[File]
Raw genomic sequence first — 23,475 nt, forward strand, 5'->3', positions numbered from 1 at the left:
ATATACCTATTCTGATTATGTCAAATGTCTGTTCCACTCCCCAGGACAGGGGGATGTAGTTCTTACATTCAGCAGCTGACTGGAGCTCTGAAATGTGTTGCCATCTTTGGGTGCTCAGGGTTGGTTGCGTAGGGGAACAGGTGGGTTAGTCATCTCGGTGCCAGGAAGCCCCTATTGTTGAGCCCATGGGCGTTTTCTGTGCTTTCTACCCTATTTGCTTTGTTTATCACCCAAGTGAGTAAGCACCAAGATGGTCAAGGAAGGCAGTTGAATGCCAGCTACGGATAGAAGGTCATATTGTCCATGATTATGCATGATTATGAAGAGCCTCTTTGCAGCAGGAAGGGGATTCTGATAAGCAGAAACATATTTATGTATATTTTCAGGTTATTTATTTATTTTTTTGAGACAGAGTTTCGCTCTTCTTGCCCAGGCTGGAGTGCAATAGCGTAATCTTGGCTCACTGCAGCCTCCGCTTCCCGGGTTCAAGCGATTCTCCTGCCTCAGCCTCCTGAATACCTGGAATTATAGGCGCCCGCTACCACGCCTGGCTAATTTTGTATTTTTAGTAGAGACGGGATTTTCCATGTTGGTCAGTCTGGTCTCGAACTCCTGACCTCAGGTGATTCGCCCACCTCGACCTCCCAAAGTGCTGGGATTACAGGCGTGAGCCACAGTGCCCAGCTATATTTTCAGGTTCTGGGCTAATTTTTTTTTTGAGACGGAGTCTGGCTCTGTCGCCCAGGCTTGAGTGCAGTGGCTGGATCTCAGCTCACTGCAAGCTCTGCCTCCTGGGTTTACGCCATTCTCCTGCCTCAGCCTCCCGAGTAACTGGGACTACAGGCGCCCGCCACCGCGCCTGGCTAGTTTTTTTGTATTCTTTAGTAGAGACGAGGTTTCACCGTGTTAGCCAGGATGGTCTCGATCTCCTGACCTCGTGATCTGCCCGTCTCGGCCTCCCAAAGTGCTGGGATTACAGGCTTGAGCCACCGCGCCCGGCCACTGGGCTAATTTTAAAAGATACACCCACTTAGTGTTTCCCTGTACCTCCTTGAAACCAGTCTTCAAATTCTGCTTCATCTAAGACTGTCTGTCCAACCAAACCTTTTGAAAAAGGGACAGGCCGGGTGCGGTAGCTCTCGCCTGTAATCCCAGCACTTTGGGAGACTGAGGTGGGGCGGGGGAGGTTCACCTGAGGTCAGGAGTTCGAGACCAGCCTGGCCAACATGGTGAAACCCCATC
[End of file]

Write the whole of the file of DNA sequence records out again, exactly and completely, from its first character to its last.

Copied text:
Raw genomic sequence first — 23,475 nt, forward strand, 5'->3', positions numbered from 1 at the left:
ATATACCTATTCTGATTATGTCAAATGTCTGTTCCACTCCCCAGGACAGGGGGATGTAGTTCTTACATTCAGCAGCTGACTGGAGCTCTGAAATGTGTTGCCATCTTTGGGTGCTCAGGGTTGGTTGCGTAGGGGAACAGGTGGGTTAGTCATCTCGGTGCCAGGAAGCCCCTATTGTTGAGCCCATGGGCGTTTTCTGTGCTTTCTACCCTATTTGCTTTGTTTATCACCCAAGTGAGTAAGCACCAAGATGGTCAAGGAAGGCAGTTGAATGCCAGCTACGGATAGAAGGTCATATTGTCCATGATTATGCATGATTATGAAGAGCCTCTTTGCAGCAGGAAGGGGATTCTGATAAGCAGAAACATATTTATGTATATTTTCAGGTTATTTATTTATTTTTTTGAGACAGAGTTTCGCTCTTCTTGCCCAGGCTGGAGTGCAATAGCGTAATCTTGGCTCACTGCAGCCTCCGCTTCCCGGGTTCAAGCGATTCTCCTGCCTCAGCCTCCTGAATACCTGGAATTATAGGCGCCCGCTACCACGCCTGGCTAATTTTGTATTTTTAGTAGAGACGGGATTTTCCATGTTGGTCAGTCTGGTCTCGAACTCCTGACCTCAGGTGATTCGCCCACCTCGACCTCCCAAAGTGCTGGGATTACAGGCGTGAGCCACAGTGCCCAGCTATATTTTCAGGTTCTGGGCTAATTTTTTTTTTGAGACGGAGTCTGGCTCTGTCGCCCAGGCTTGAGTGCAGTGGCTGGATCTCAGCTCACTGCAAGCTCTGCCTCCTGGGTTTACGCCATTCTCCTGCCTCAGCCTCCCGAGTAACTGGGACTACAGGCGCCCGCCACCGCGCCTGGCTAGTTTTTTTGTATTCTTTAGTAGAGACGAGGTTTCACCGTGTTAGCCAGGATGGTCTCGATCTCCTGACCTCGTGATCTGCCCGTCTCGGCCTCCCAAAGTGCTGGGATTACAGGCTTGAGCCACCGCGCCCGGCCACTGGGCTAATTTTAAAAGATACACCCACTTAGTGTTTCCCTGTACCTCCTTGAAACCAGTCTTCAAATTCTGCTTCATCTAAGACTGTCTGTCCAACCAAACCTTTTGAAAAAGGGACAGGCCGGGTGCGGTAGCTCTCGCCTGTAATCCCAGCACTTTGGGAGACTGAGGTGGGGCGGGGGAGGTTCACCTGAGGTCAGGAGTTCGAGACCAGCCTGGCCAACATGGTGAAACCCCATC